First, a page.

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Home » Biology Articles » Bioethics » Ethical considerations in presymptomatic testing for variant CJD » Transmission of VCJD is possible through invasive surgery

Transmission of VCJD is possible through invasive surgery
- Ethical considerations in presymptomatic testing for variant CJD

 

TSEs are known to be transmissible both within and between species via the inoculation of infected tissue or dietary exposure to prions.10 The first evidence for the transmissibility of human prion diseases was from kuru, a disease discovered in the late 1950s in Papua New Guinea. Transmission of kuru was through cannibalism.10 More recent evidence for the transmission of human prion diseases comes from the 267 documented cases of iatrogenic CJD.11 These transmission events occurred owing to accidental exposure to prions through medical procedures or treatments. The most common forms of iatrogenic transmission have involved dura mater grafts and growth hormone treatment, but others have included corneal transplants and neurosurgery.11 Concerns about the transmissibility of vCJD are heightened by the fact that the tissue distribution of PrPres in vCJD has been shown to be more widespread than in other forms of CJD; specifically, the lymphoreticular system is involved in vCJD. Thus surgical procedures posing potential risks for transmission include tonsillectomy, appendicectomy, and lymph node and gastrointestinal biopsy.27 PrPres have been found in the appendix 2 years prior to the onset of symptoms, reinforcing fears of transmission from preclinically affected individuals.15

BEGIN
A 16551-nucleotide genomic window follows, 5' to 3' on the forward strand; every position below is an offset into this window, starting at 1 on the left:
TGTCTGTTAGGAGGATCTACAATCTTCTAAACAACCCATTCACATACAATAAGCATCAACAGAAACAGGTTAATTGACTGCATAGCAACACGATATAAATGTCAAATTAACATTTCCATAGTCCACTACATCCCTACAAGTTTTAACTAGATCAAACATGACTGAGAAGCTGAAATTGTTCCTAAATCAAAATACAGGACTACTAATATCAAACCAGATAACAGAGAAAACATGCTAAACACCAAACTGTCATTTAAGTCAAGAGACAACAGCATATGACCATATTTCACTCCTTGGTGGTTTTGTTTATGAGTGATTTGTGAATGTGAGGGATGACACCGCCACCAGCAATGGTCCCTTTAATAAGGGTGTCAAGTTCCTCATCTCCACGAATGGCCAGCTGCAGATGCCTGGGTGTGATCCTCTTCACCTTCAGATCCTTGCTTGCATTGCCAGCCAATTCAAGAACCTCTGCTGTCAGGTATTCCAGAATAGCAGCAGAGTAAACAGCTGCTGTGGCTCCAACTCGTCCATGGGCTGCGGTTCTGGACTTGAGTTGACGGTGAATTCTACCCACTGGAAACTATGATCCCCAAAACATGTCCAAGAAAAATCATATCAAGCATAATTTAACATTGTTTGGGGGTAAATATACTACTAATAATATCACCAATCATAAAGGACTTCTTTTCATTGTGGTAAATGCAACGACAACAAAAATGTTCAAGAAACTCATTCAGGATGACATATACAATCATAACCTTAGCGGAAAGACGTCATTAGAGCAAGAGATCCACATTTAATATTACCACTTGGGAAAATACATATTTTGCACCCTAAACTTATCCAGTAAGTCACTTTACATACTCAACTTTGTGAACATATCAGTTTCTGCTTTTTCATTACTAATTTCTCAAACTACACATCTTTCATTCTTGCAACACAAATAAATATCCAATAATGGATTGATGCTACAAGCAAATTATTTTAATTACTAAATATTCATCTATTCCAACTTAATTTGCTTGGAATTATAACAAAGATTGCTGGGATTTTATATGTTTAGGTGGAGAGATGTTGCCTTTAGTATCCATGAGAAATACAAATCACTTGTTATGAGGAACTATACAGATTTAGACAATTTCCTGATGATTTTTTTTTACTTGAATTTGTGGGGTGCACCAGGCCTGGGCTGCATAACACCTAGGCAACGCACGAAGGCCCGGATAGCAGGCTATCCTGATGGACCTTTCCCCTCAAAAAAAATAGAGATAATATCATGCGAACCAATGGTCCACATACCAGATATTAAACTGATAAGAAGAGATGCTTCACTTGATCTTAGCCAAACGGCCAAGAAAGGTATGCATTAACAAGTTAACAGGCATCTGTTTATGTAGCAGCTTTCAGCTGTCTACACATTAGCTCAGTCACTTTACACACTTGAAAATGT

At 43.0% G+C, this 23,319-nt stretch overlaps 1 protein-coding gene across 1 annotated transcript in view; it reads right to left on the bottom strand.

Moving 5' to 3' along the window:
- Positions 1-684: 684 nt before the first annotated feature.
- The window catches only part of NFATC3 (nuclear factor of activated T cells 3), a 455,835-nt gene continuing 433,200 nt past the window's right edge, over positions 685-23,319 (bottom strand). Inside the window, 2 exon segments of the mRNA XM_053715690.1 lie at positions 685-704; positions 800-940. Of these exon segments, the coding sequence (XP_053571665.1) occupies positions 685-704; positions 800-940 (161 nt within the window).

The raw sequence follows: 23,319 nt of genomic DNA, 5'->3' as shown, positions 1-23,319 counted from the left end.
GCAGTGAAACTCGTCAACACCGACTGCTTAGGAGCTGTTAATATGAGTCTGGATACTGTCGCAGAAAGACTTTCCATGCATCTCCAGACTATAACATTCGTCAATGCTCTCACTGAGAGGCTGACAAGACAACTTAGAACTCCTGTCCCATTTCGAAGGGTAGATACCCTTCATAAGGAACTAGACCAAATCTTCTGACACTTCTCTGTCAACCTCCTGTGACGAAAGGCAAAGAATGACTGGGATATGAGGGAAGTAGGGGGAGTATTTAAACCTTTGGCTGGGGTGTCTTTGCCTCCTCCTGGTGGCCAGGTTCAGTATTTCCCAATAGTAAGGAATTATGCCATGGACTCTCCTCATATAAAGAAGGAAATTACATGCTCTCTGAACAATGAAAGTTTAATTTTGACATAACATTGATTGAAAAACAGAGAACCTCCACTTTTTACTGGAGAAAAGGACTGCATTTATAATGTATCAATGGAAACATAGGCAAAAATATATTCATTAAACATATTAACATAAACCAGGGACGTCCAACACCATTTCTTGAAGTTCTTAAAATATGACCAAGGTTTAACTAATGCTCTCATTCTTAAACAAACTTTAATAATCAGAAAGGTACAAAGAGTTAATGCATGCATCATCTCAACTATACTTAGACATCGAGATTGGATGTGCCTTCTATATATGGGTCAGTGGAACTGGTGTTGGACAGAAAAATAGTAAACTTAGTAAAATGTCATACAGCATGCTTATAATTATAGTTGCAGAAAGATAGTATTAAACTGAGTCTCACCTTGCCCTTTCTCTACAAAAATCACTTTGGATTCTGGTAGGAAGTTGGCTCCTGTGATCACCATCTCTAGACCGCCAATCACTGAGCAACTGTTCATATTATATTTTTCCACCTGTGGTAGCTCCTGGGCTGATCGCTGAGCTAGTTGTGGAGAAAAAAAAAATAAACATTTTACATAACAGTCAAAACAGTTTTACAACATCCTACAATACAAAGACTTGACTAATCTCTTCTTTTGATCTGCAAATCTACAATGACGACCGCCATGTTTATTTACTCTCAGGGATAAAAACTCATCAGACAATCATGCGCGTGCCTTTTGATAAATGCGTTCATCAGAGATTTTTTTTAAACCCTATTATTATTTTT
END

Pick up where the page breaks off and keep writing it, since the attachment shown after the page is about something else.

It is generally considered that invasive surgery poses a higher risk for vCJD transmission because the introduction of prions directly into tissues is generally a more efficient route than oral exposure.30 Furthermore, same-species transmission of TSEs is also generally more efficient than between-species transmission.30

THERE IS NO METHOD PROVEN TO STERILISE AGAINST VCJD WITH CERTAINTY 
 
Prions, the infectious agents in TSEs, are more resistant to conventional sterilisation and decontamination procedures.5 This resistance to classic decontamination methods, combined with knowledge of iatrogenic transmission, poses a serious challenge for public health.9 Published guidelines recommend the employment of single-use, disposable instruments. It is also recommended that potentially contaminated devices be incinerated after they are removed from circulation.31 Prions have been shown to retain infectivity even after incineration or after being subjected to high autoclave temperatures.31

In a case at the Middlesbrough General Hospital, UK, £90 000 worth of surgical instruments had to be withdrawn after the diagnosis of CJD in a patient who had previously undergone a brain biopsy.32 The Department of Health subsequently recommended that all surgical instruments used for brain biopsy of non-focal lesions be quarantined until a definitive diagnosis has been obtained.33 At this time, the only secure way to guard against the transmission of vCJD through invasive surgery involving high risk tissues or organs is to dispose of medical equipment.


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